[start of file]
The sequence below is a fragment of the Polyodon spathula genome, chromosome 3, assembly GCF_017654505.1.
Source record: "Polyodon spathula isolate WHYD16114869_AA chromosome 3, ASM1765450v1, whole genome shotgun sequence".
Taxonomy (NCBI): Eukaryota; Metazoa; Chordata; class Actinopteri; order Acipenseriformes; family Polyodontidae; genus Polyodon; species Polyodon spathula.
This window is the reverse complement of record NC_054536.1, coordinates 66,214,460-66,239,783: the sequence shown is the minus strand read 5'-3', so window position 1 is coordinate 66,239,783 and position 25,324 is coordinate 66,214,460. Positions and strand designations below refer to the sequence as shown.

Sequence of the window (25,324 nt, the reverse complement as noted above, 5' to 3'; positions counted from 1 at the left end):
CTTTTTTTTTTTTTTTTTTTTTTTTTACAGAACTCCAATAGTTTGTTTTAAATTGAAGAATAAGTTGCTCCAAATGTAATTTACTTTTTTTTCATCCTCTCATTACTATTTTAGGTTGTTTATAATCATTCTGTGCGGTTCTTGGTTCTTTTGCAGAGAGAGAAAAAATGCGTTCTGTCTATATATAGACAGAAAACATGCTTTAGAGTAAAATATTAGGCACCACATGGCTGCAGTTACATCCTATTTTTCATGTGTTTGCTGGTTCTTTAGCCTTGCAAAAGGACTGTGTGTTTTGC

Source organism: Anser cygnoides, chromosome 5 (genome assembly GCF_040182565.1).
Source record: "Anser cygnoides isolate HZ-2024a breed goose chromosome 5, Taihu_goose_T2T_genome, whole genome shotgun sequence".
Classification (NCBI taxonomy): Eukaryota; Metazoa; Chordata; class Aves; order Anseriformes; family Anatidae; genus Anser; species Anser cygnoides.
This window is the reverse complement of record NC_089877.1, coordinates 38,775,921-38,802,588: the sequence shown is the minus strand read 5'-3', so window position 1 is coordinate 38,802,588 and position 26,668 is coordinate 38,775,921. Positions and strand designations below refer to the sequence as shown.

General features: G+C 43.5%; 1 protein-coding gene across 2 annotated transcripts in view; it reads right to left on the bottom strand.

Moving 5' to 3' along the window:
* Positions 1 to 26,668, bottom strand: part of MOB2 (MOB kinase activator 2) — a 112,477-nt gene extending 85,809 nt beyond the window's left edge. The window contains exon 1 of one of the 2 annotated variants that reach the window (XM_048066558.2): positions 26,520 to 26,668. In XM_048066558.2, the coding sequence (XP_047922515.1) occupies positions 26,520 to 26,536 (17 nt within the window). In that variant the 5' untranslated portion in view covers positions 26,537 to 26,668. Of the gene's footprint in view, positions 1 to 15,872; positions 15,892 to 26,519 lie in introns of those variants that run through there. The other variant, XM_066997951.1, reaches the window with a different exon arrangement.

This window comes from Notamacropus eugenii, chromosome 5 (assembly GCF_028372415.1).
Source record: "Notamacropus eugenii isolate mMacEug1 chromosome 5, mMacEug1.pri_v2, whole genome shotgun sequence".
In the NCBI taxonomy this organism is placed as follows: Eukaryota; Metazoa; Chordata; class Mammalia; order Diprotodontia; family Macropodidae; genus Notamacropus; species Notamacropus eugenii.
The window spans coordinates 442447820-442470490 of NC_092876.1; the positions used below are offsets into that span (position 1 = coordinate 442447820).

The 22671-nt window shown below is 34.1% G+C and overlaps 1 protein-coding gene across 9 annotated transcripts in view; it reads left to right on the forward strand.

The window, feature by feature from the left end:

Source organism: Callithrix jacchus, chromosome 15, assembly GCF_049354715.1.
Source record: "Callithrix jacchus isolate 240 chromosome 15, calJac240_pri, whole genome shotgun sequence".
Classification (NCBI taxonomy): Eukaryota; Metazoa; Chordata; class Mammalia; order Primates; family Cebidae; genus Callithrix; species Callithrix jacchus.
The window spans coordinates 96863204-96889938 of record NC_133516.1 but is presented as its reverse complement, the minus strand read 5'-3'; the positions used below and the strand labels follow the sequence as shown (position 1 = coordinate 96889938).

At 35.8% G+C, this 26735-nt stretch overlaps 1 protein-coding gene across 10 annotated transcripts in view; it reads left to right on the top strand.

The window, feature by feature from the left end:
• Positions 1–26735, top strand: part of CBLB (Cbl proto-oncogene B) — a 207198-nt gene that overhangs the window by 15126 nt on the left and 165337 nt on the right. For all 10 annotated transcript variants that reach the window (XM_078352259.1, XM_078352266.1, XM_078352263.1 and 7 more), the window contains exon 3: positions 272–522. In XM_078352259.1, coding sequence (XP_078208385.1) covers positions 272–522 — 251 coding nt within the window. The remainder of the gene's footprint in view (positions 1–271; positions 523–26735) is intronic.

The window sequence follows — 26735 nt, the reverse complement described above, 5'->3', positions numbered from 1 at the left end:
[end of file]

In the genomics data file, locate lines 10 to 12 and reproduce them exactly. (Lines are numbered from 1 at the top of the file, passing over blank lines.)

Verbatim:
This window is the reverse complement of record NC_089877.1, coordinates 38,775,921-38,802,588: the sequence shown is the minus strand read 5'-3', so window position 1 is coordinate 38,802,588 and position 26,668 is coordinate 38,775,921. Positions and strand designations below refer to the sequence as shown.

General features: G+C 43.5%; 1 protein-coding gene across 2 annotated transcripts in view; it reads right to left on the bottom strand.

Moving 5' to 3' along the window: